Commonwealth Games 2018: Scotland's Callum Hawkins collapses in marathon

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Hawkins was sitting up and talking by the time he was put into an ambulanceScotland's Callum Hawkins collapsed just over one mile from the end of the marathon at the Commonwealth Games when leading by almost two minutes.In hot conditions on the Gold Coast, Hawkins looked set for gold but he began weaving across the road before falling over the kerb.He continued for another couple of hundred metres before collapsing again, hitting his head on a roadside barrier.
Hawkins was conscious, sitting up and talking when helped into an ambulance.A Team Scotland statement said: "Callum has been taken to hospital for medical review follow his collapse as is standard procedure. He is being supported by Team Scotland medical staff and there are no major concerns at this stage."Peter Jardine of Scottish Athletics told BBC Scotland that Callum Hawkins "initially refused medical treatment after collapsing" because he "feared he would be disqualified".
Medical help 'a disgrace'
It had taken a couple of minutes for any medical staff to attend to the Scotsman, who was lying on the road in clear distress with spectators looking on.BBC Sport commentator Steve Cram said it was "a disgrace" that it took so long for any paramedics to attend to Hawkins.Cram added: "I'm just concerned for his welfare. He hit his head on the barrier. I'm sorry if you're watching this at home, it's really distressing. He's going to hurt himself and there's nobody anywhere near."We should have some more medical attention. This is a guy in real distress and someone needs to recognise it for his health at this point."Where on earth is the help[/img]


Scottish athlete Eilidh Doyle had been out on the marathon course to support her team-mateWhen asked to explain why it took so long for paramedics to attend to Hawkins, Gold Coast 2018 chief executive Mark Peters said: "We need to check the facts out. You can't have medical people on every kilometre of the road. "They are professionally positioned as they are for our Gold Coast marathon when we have 30,000 people running. Obviously the health of the athlete is absolute prime."Sometimes medical people arrive and athletes have to make a decision whether they want to go on or not and I understand that was part of the discussion."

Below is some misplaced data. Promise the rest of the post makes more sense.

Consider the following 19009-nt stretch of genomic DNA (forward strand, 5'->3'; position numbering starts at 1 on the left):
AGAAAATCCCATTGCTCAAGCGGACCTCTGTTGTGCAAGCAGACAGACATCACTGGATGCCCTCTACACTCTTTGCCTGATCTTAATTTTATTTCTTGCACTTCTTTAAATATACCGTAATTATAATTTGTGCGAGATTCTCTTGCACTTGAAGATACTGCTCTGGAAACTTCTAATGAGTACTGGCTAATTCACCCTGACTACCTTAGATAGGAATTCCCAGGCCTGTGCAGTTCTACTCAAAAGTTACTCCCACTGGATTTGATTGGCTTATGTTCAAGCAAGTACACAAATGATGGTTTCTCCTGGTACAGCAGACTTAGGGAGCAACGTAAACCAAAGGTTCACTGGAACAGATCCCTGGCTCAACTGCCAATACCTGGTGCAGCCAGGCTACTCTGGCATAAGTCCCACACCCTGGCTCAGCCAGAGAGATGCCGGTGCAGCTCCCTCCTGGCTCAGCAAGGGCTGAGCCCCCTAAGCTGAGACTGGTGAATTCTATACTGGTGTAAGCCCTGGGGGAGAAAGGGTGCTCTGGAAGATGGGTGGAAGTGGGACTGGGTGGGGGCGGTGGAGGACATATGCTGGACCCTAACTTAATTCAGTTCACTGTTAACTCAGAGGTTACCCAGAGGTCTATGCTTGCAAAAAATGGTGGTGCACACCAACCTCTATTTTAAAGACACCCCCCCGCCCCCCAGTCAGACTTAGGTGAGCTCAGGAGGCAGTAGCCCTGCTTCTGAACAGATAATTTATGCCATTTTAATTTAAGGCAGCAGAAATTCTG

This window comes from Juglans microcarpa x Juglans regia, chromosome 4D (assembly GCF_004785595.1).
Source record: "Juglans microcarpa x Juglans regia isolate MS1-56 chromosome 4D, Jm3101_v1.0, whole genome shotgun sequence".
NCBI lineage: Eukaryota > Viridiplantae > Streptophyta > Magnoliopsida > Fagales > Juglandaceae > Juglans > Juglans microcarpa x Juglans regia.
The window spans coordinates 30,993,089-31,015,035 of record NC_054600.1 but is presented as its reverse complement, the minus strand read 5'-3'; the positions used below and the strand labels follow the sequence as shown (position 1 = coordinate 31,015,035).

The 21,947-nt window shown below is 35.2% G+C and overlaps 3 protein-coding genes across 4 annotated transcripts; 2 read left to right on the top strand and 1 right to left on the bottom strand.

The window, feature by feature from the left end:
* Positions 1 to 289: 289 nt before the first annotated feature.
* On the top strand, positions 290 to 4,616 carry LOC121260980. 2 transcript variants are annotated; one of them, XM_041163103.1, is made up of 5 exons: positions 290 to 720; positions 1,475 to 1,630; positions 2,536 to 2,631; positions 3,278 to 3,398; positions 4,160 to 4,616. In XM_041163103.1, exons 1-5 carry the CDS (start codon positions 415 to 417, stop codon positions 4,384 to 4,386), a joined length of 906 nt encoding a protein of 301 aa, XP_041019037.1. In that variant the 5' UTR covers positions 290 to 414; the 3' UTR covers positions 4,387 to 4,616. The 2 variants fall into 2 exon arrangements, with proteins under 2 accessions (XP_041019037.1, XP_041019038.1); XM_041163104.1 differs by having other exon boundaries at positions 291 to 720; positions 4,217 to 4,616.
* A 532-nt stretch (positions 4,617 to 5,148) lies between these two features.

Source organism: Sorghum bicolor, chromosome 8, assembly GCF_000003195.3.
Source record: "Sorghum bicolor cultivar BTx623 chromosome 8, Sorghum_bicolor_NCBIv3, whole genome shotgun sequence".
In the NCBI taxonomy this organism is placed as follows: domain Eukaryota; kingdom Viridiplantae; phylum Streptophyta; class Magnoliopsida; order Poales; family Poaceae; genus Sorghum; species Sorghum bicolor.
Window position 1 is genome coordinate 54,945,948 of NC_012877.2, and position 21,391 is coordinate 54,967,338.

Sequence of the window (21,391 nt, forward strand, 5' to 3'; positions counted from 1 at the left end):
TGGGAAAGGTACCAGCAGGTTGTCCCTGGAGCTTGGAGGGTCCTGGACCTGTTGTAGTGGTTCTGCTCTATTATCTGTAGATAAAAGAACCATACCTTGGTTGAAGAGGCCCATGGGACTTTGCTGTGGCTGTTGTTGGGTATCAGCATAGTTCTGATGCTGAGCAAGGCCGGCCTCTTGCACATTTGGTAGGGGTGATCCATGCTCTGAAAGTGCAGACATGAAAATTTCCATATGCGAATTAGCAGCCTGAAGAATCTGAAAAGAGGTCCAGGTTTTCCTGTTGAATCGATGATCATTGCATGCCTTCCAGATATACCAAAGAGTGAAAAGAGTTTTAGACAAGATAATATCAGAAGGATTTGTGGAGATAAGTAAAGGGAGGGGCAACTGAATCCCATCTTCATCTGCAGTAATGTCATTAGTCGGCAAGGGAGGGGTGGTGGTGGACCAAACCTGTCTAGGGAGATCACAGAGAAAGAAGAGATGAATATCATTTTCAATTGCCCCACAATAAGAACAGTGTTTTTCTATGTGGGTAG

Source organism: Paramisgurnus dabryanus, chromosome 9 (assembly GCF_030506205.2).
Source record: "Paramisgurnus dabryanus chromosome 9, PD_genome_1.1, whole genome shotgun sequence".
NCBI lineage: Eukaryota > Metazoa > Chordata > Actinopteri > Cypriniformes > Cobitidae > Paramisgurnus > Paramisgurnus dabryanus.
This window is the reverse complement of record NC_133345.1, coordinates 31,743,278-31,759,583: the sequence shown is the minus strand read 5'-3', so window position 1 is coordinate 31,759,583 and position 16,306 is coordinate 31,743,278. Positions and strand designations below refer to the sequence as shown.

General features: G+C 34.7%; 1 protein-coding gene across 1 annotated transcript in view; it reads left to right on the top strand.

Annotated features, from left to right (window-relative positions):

'There's rarely a marathon where someone isn't collapsing'
Peters said he was attempting to get more information, adding: "There is no reason there would be deliberate delays and our thoughts are with the athlete."He also said he didn't think the heat was an issue - the temperature was around 28C. He said: "Unfortunately athletes do run themselves to exhaustion and there is rarely a marathon where someone isn't collapsing."Australia's Mike Shelley won the race - defending the title he won in Glasgow in 2014.He ran past the stricken Hawkins just as help arrived and the Gold Coast-born athlete went on to claim the victory with Uganda's Munyo Solomon Mutai in second, with Robbie Simpson of Scotland claiming the bronze.Shelley said: "I saw him on the Sundale Bridge and just tried to hang on. "When I was coming down the home straight I tried to accelerate but I was just gone. I thought hopefully I can get to the finish line because I was starting to get cramps in my hands."Simpson later said he was going to stop to help Hawkins but there were medical staff in attendance.He was not the only athlete to suffer in the conditions - Tanzania's Stephano Huche Gwandu was put in a wheelchair after falling as he crossed the finish line.His team-mate Saidi Juma Makula collapsed close to the finish line - one of seven of the 24 starters who did not complete the race - and was helped into an ambulance.
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